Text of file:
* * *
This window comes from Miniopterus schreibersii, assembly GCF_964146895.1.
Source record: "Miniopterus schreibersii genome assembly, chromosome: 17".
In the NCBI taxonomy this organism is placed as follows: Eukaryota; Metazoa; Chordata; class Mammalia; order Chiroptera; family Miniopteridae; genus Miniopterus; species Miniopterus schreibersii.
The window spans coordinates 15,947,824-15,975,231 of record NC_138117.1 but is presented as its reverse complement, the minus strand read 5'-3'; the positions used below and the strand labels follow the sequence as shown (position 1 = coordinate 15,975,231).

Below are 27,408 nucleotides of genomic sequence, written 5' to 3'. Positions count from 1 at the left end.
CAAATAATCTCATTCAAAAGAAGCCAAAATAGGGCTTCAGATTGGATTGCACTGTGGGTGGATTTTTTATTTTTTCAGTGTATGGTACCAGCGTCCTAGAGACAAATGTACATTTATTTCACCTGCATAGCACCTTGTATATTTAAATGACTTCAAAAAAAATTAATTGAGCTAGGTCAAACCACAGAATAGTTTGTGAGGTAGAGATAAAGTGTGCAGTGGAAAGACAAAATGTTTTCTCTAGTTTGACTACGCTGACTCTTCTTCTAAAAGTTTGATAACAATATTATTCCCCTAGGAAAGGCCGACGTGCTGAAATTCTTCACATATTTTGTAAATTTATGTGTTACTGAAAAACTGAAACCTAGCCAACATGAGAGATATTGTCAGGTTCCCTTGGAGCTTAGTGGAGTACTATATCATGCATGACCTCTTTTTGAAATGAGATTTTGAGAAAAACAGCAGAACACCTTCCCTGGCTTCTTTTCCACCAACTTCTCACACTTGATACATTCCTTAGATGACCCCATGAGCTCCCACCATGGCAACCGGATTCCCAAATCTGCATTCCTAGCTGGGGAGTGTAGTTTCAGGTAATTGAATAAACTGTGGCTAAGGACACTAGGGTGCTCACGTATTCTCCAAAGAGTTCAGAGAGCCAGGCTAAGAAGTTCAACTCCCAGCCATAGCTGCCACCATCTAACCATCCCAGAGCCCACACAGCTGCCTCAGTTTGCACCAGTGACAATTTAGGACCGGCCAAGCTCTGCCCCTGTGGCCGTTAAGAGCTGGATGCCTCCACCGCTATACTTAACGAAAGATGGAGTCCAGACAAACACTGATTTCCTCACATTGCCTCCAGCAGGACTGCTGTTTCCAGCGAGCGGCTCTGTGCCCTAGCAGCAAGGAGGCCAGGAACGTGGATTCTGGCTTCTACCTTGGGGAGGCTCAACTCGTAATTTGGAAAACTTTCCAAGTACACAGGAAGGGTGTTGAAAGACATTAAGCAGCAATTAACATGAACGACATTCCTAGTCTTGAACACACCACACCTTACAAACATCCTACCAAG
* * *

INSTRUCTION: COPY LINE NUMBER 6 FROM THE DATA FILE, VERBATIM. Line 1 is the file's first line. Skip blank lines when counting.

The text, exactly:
CAAATAATCTCATTCAAAAGAAGCCAAAATAGGGCTTCAGATTGGATTGCACTGTGGGTGGATTTTTTATTTTTTCAGTGTATGGTACCAGCGTCCTAGAGACAAATGTACATTTATTTCACCTGCATAGCACCTTGTATATTTAAATGACTTCAAAAAAAATTAATTGAGCTAGGTCAAACCACAGAATAGTTTGTGAGGTAGAGATAAAGTGTGCAGTGGAAAGACAAAATGTTTTCTCTAGTTTGACTACGCTGACTCTTCTTCTAAAAGTTTGATAACAATATTATTCCCCTAGGAAAGGCCGACGTGCTGAAATTCTTCACATATTTTGTAAATTTATGTGTTACTGAAAAACTGAAACCTAGCCAACATGAGAGATATTGTCAGGTTCCCTTGGAGCTTAGTGGAGTACTATATCATGCATGACCTCTTTTTGAAATGAGATTTTGAGAAAAACAGCAGAACACCTTCCCTGGCTTCTTTTCCACCAACTTCTCACACTTGATACATTCCTTAGATGACCCCATGAGCTCCCACCATGGCAACCGGATTCCCAAATCTGCATTCCTAGCTGGGGAGTGTAGTTTCAGGTAATTGAATAAACTGTGGCTAAGGACACTAGGGTGCTCACGTATTCTCCAAAGAGTTCAGAGAGCCAGGCTAAGAAGTTCAACTCCCAGCCATAGCTGCCACCATCTAACCATCCCAGAGCCCACACAGCTGCCTCAGTTTGCACCAGTGACAATTTAGGACCGGCCAAGCTCTGCCCCTGTGGCCGTTAAGAGCTGGATGCCTCCACCGCTATACTTAACGAAAGATGGAGTCCAGACAAACACTGATTTCCTCACATTGCCTCCAGCAGGACTGCTGTTTCCAGCGAGCGGCTCTGTGCCCTAGCAGCAAGGAGGCCAGGAACGTGGATTCTGGCTTCTACCTTGGGGAGGCTCAACTCGTAATTTGGAAAACTTTCCAAGTACACAGGAAGGGTGTTGAAAGACATTAAGCAGCAATTAACATGAACGACATTCCTAGTCTTGAACACACCACACCTTACAAACATCCTACCAAG